In the town the population was spread out with 18.4% under the age of 18, 5.1% from 18 to 24, 36.0% from 25 to 44, 23.7% from 45 to 64, and 16.8% who were 65 years of age or older. The median age was 40 years. For every 100 females there were 86.7 males. For every 100 females age 18 and over, there were 83.1 males. In probability theory and statistics, a median is a number dividing the higher half of a sample, a population, or a probability distribution from the lower half. ...


The median income for a household in the town was $64,344, and the median income for a family was $78,741. Males had a median income of $52,352 versus $40,445 for females. The per capita income for the town was $34,399. About 2.4% of families and 4.1% of the population were below the poverty line, including 2.0% of those under age 18 and 5.5% of those age 65 or over. The per capita income for a group of people may be defined as their total personal income, divided by the total population. ... Map of countries showing percentage of population who have an income below the national poverty line The poverty line is the level of income below which one cannot afford to purchase all the resources one requires to live. ...


Government

Arlington's executive branch is comprised of an elected five-member Board of Selectmen. The day-to-day operations are handled by a Town Manager hired by the Board of Selectmen. The legislative branch is made up of 252 Town Meeting Members, elected from the 21 precincts. The Town of Arlington technically has enough citizens to become the City of Arlington, but has not done so, in part because it would lose its ability to hold Town Meetings. These meetings can often last for at least a month, being held two nights a week until the issues are settled. The executive is the branch of a government charged with implementing, or executing, the law and running the day-to-day affairs of the government or state. ... The Board of Selectmen is commonly the executive arm of town government in New England. ... The council-manager government is one of 2 main variations of representative municipal government (for contrast, also see Mayor-Council government). ... A precinct is a space enclosed by the walls or other boundaries of a particular place or building, or by an arbitrary and imaginary line drawn around it. ... Citizenship is membership in a political community (originally a city but now a state), and carries with it rights to political participation; a person having such membership is a citizen. ...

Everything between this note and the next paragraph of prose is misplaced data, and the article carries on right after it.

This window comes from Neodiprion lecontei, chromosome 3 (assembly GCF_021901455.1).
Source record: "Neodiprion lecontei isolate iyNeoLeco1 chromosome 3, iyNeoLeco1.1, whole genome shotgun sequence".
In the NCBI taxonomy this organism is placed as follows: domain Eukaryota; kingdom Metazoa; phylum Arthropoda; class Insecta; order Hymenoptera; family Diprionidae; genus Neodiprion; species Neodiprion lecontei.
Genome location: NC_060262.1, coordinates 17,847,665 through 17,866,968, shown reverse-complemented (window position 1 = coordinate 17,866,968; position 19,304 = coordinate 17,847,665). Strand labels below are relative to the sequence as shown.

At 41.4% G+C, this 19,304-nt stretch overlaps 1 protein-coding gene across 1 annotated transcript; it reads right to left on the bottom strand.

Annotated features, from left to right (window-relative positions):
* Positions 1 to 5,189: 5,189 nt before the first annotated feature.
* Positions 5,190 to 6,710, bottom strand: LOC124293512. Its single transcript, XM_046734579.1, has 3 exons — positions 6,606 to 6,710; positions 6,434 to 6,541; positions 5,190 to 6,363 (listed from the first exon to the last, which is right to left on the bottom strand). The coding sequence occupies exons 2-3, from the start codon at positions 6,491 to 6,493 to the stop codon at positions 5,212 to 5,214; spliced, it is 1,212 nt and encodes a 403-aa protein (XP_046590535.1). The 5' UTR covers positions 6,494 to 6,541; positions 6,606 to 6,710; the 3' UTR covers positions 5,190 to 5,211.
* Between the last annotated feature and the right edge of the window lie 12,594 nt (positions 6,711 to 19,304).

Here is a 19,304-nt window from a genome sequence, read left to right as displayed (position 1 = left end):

Arlington is part of the Massachusetts's 7th congressional district, the 4th Middlesex State Senatorial District, and the 23rd and 26th Middlesex State Representative Districts. Massachusetts Congressional District 7 is a congressional district in eastern Massachusetts. ...


Education

Public schools

Arlington has a public school system. There are nine public schools. The seven elementary schools are: Brackett Elementary School, Bishop Elementary School, Thompson Elementary School, Hardy Elementary School, Peirce Elementary School, Stratton Elemenary School, and Dallin Elementary School. Arlington's one middle school is Ottoson middle school. And Arlington's one high school is Arlington High School. Arlington High School was founded in 1903 by Peter Sarsgaard, the acclaimed actor. ...


Private schools

There are two Catholic schools, Arlington Catholic High School, and one elementary/middle school, called St. Agnes. To meet Wikipedias quality standards and appeal to a wider international audience, this article may require cleanup. ... Arlington Catholic High School is a coeducational Catholic high school in Arlington, Massachusetts. ...


Notable residents

Menotomy Indian Hunter in Arlington center by resident Cyrus E. Dallin (1911).